1. American teens are growing out of being Christian.
Though almost all Christian U.S. teens identified as Christian in childhood (94%) and Christianity remains the most common affiliation for teens (70%), about a quarter now claims no organized religion. This includes the one in ten (12%) who describe their faith identity as “nothing in particular.”
2. Christian U.S. teens are talking about their faith.
Seventy-eight percent have had a conversation about their faith identity with a non-Christian in the past year. Over one in three (35%) had one or two conversations.
Twenty-one percent had more than five. For this generation, these conversations are happening naturally and take place in calm, comfortable, relational environments.
3. Faith-sharing teens become more spiritually confident and are eager for more faith conversations.
Sixty percent of Christian teens who have had faith conversations with non-Christians in the past year followed up with the non-believer to ask more questions about their faith journey; the same percentage (60%) say the non-Christian initiated a follow-up to ask more questions. Furthermore, as a result of the conversations they took part in, teens feel more confident in their faith (85%) and eager to share their faith again (65%).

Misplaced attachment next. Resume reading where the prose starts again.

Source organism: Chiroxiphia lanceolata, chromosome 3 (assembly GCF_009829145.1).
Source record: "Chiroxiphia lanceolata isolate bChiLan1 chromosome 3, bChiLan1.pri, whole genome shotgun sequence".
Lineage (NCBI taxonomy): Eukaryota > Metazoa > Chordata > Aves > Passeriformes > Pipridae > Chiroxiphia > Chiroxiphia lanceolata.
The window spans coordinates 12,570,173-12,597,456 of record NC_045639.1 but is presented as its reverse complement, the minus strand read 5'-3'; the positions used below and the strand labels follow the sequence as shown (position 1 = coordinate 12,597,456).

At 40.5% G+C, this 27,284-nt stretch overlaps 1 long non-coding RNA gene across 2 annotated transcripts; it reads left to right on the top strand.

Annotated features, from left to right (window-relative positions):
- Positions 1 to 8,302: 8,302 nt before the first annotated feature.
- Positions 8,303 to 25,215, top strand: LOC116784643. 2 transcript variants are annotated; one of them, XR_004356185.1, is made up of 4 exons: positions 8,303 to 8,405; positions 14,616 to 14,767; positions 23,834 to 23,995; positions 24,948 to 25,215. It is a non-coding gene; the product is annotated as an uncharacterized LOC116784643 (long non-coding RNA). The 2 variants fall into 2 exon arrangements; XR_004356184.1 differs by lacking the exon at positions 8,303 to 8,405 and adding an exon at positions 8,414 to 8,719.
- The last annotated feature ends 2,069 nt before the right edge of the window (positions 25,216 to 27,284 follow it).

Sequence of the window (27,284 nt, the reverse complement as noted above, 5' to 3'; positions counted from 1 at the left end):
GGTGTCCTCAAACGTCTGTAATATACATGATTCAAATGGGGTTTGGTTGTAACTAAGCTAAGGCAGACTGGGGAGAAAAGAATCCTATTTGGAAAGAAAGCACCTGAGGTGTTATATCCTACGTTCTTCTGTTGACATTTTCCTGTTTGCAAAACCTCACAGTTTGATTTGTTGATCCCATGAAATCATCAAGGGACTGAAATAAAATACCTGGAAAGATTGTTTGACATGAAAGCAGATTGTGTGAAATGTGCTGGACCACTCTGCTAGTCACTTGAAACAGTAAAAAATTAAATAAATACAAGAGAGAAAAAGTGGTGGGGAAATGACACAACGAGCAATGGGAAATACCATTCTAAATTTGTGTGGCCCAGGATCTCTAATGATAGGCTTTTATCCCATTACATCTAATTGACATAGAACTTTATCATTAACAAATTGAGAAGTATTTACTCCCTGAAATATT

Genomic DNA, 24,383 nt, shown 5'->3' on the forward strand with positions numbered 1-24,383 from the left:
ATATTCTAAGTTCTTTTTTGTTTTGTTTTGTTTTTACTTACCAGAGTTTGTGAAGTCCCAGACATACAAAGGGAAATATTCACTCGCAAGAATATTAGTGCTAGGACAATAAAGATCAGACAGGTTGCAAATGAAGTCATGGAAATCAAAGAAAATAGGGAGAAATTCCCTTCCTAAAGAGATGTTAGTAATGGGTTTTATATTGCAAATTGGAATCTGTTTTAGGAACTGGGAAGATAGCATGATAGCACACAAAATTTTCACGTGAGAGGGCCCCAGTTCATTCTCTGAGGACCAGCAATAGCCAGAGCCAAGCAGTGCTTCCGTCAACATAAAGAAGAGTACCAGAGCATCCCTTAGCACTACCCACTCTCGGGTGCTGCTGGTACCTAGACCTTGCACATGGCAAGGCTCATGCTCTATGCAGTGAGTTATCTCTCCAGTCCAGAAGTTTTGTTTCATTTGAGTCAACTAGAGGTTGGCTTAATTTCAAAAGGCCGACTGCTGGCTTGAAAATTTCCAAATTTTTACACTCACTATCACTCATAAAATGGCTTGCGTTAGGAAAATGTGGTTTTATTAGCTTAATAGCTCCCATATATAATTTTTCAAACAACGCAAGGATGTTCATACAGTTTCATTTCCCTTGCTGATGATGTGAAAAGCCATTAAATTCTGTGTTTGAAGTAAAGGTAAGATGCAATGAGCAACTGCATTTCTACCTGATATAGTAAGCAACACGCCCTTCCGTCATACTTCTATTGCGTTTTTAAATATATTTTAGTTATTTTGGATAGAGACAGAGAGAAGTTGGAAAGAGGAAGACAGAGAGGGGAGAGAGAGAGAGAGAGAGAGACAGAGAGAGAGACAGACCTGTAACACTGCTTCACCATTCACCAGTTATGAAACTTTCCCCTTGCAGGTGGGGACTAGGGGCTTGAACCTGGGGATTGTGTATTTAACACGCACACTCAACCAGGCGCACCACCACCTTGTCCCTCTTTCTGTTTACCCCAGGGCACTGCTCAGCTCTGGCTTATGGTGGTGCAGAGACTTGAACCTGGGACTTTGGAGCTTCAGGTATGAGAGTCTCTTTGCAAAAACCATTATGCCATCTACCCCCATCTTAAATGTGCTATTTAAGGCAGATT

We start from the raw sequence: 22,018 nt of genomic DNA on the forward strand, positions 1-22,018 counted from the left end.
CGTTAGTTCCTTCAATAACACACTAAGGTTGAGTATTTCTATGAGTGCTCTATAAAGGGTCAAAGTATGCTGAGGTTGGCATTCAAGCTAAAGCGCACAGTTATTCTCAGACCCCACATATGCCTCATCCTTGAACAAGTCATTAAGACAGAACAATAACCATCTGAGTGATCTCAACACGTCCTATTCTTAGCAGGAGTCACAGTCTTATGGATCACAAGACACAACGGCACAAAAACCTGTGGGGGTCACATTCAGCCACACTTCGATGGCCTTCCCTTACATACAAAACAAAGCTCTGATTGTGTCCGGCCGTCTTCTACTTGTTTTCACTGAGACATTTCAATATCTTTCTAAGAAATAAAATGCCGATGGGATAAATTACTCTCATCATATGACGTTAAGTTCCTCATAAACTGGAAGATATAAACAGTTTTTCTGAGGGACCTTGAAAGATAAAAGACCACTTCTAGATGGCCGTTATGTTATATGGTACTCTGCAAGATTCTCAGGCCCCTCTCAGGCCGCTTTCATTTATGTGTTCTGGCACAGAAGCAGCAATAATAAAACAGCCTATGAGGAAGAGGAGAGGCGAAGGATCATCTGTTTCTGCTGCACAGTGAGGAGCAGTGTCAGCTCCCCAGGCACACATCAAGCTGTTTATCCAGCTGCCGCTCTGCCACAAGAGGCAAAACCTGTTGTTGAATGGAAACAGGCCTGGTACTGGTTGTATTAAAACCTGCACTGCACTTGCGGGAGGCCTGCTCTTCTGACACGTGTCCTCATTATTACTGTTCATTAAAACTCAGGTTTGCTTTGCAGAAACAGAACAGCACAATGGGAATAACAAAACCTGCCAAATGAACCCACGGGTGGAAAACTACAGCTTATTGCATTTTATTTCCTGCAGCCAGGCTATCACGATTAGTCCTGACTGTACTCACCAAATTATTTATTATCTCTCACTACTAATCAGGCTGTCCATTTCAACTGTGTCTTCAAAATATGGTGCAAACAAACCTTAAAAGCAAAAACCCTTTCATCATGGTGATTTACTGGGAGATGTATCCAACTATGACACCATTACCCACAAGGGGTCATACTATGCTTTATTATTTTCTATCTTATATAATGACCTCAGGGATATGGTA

4. Face-to-face conversations remain the favorite.
U.S. teens are far more likely to say they would be open to in-person spiritual conversations than digital ones (58% vs. 23%). For Christian Gen Z, this preference for in-person environments is even more notable (66%). Similarly, unchurched teens are significantly more likely to express openness to in-person one-on-one spiritual conversations than to digital ones (27% vs. 17%).
5. There is opportunity for evangelism, especially in the household.
Sixty-four percent of non-Christian teens openly admit to having unanswered questions about faith. When seeking answers for these questions, they are most likely to turn to a family member (40%), though a small percentage will also turn to the internet (15%) or a friend whose faith they respect (8%).
Nearly half of non-Christian teens (47%) goes so far as to say that they are especially interested in Christianity and what it could mean for their life.